The great divide: Why activism needs tradition to work

The great divide: Why activism needs tradition to work December 9, 2014

Connor Wood

Anonymous mask

The past couple of weeks in the United States have been difficult ones. With two grand juries declining to indict white police officers for killing unarmed black men, traumatized protestors across the U.S. have been left wondering whether, as one New York Times article put it, American culture “might not ever value black lives.” It’s a stark and despairing question – but, as evidence piles on that racism is far from dead, it’s one worth asking. And it’s related to a broader question that’s loomed over this entire decade, from the Occupy movements to Ferguson: “Why doesn’t the establishment listen when protestors cry out that something is wrong?” Fully aware that I’m inviting a Nor’easter downpour of angry comments, I’d like to propose that one reason modern protest movements have trouble getting their message out is found in generativity: the impulse to carry down traditions and care for the next generation. Namely, activists – while they’re often spot-on about the need for social change – increasingly don’t have the generative impulse. And this makes them invisible to people who do.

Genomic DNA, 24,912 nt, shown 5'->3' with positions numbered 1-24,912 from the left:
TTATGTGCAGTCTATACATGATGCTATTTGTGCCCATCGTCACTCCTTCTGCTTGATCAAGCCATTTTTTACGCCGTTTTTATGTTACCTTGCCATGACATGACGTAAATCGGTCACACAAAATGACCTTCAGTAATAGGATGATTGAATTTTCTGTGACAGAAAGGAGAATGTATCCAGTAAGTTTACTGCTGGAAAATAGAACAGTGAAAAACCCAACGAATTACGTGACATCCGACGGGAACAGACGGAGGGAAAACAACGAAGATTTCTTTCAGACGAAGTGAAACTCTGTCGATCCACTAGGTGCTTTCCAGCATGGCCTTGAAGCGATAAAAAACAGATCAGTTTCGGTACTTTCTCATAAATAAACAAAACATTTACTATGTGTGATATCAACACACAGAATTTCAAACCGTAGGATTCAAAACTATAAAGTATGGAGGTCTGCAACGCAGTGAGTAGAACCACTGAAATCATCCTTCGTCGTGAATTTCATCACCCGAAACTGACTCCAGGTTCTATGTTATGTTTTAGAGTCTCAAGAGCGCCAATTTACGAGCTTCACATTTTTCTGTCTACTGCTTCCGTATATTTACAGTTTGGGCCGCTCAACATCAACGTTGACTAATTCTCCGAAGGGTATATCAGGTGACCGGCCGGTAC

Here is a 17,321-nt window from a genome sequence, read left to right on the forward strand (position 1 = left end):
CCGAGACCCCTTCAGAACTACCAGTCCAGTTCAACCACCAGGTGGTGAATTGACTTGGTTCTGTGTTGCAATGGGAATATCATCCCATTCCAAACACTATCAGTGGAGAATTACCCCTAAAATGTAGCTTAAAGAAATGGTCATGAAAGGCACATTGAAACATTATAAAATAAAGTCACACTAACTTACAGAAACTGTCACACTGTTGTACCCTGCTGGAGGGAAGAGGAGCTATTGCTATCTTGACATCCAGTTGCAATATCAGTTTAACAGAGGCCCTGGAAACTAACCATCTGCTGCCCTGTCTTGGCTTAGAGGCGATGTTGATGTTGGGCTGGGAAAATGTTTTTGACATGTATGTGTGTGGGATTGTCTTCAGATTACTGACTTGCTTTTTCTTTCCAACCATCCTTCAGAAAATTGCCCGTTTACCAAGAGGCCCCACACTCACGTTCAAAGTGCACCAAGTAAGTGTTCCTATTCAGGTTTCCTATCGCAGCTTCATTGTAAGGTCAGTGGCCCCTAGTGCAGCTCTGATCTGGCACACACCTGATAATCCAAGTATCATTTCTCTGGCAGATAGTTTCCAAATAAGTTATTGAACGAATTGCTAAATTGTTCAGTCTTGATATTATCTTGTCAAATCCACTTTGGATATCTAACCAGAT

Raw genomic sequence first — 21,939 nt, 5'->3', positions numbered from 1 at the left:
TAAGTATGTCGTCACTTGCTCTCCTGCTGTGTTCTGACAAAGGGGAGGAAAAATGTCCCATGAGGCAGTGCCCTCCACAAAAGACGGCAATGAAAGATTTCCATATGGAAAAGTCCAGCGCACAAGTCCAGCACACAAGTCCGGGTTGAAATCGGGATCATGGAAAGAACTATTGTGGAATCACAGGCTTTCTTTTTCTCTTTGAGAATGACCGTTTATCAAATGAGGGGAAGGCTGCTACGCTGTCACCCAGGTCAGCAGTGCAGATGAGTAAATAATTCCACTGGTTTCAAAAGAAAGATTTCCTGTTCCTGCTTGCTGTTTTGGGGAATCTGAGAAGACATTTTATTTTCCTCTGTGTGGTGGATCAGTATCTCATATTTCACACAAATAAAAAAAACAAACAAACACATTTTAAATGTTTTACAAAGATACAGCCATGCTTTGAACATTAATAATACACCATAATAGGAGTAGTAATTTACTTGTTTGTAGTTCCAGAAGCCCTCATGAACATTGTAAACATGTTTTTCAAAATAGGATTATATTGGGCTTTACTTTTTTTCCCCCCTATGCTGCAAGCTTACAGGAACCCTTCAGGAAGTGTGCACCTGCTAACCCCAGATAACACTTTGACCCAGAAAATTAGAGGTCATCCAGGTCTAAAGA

Generativity is a psychological concept that refers to the human impulse to establish, care for, and guide younger generations. The word was coined by developmental psychologist Erik Erickson, who defined it as a mature phase of adulthood in which people turn toward raising up the next generation or building on previous generations’ accomplishments. This endeavor might include actually having children, caring for others, or otherwise transmitting wisdom or tradition. For example, one well-known psychological measure of generativity includes goals such as “passing along the knowledge I have gained through my experience” and “keeping traditions alive.” People can be generative

in diverse ways, including teaching, mentoring, leading, parenting, counseling, creating, and other forms of nurturance and activism.

Notice that this list specifically includes activism. Historically, at least, this was true: the protest movements of the Civil Rights era under Martin Luther King, Jr., for example, were clearly generative in their orientation. They demanded change so that life could continue for black Americans and white Americans alike. The Civil Rights activists were largely churchgoers. They weren’t about smashing tradition. They were about carving out space where, against overwhelming social pressures, tradition could live. In the Civil Rights era, activism was the tool of generativity.